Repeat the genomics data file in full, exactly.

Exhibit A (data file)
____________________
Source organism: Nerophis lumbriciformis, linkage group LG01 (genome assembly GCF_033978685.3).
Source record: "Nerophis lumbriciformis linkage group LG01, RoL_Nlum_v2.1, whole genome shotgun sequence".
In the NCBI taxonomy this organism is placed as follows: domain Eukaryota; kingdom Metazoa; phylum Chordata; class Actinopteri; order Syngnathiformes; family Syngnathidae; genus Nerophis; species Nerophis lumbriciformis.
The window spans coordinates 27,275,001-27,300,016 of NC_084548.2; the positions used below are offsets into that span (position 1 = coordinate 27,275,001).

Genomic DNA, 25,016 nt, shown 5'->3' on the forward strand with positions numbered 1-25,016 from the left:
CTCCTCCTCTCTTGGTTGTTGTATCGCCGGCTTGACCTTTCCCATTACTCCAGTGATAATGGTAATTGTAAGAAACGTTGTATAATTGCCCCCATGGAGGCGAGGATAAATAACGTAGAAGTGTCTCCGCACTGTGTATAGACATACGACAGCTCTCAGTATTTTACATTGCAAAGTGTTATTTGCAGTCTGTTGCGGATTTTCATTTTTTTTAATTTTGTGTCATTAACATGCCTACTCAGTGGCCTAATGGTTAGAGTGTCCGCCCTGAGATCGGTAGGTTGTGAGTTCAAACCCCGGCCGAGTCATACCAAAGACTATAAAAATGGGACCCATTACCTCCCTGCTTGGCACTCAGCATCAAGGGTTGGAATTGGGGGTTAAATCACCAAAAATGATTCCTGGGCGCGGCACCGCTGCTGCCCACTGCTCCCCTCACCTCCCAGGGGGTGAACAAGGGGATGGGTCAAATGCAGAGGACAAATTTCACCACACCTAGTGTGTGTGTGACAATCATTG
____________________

Source organism: Nerophis lumbriciformis, linkage group LG01 (genome assembly GCF_033978685.3).
Source record: "Nerophis lumbriciformis linkage group LG01, RoL_Nlum_v2.1, whole genome shotgun sequence".
In the NCBI taxonomy this organism is placed as follows: domain Eukaryota; kingdom Metazoa; phylum Chordata; class Actinopteri; order Syngnathiformes; family Syngnathidae; genus Nerophis; species Nerophis lumbriciformis.
The window spans coordinates 27,275,001-27,300,016 of NC_084548.2; the positions used below are offsets into that span (position 1 = coordinate 27,275,001).

Genomic DNA, 25,016 nt, shown 5'->3' on the forward strand with positions numbered 1-25,016 from the left:
CTCCTCCTCTCTTGGTTGTTGTATCGCCGGCTTGACCTTTCCCATTACTCCAGTGATAATGGTAATTGTAAGAAACGTTGTATAATTGCCCCCATGGAGGCGAGGATAAATAACGTAGAAGTGTCTCCGCACTGTGTATAGACATACGACAGCTCTCAGTATTTTACATTGCAAAGTGTTATTTGCAGTCTGTTGCGGATTTTCATTTTTTTTAATTTTGTGTCATTAACATGCCTACTCAGTGGCCTAATGGTTAGAGTGTCCGCCCTGAGATCGGTAGGTTGTGAGTTCAAACCCCGGCCGAGTCATACCAAAGACTATAAAAATGGGACCCATTACCTCCCTGCTTGGCACTCAGCATCAAGGGTTGGAATTGGGGGTTAAATCACCAAAAATGATTCCTGGGCGCGGCACCGCTGCTGCCCACTGCTCCCCTCACCTCCCAGGGGGTGAACAAGGGGATGGGTCAAATGCAGAGGACAAATTTCACCACACCTAGTGTGTGTGTGACAATCATTG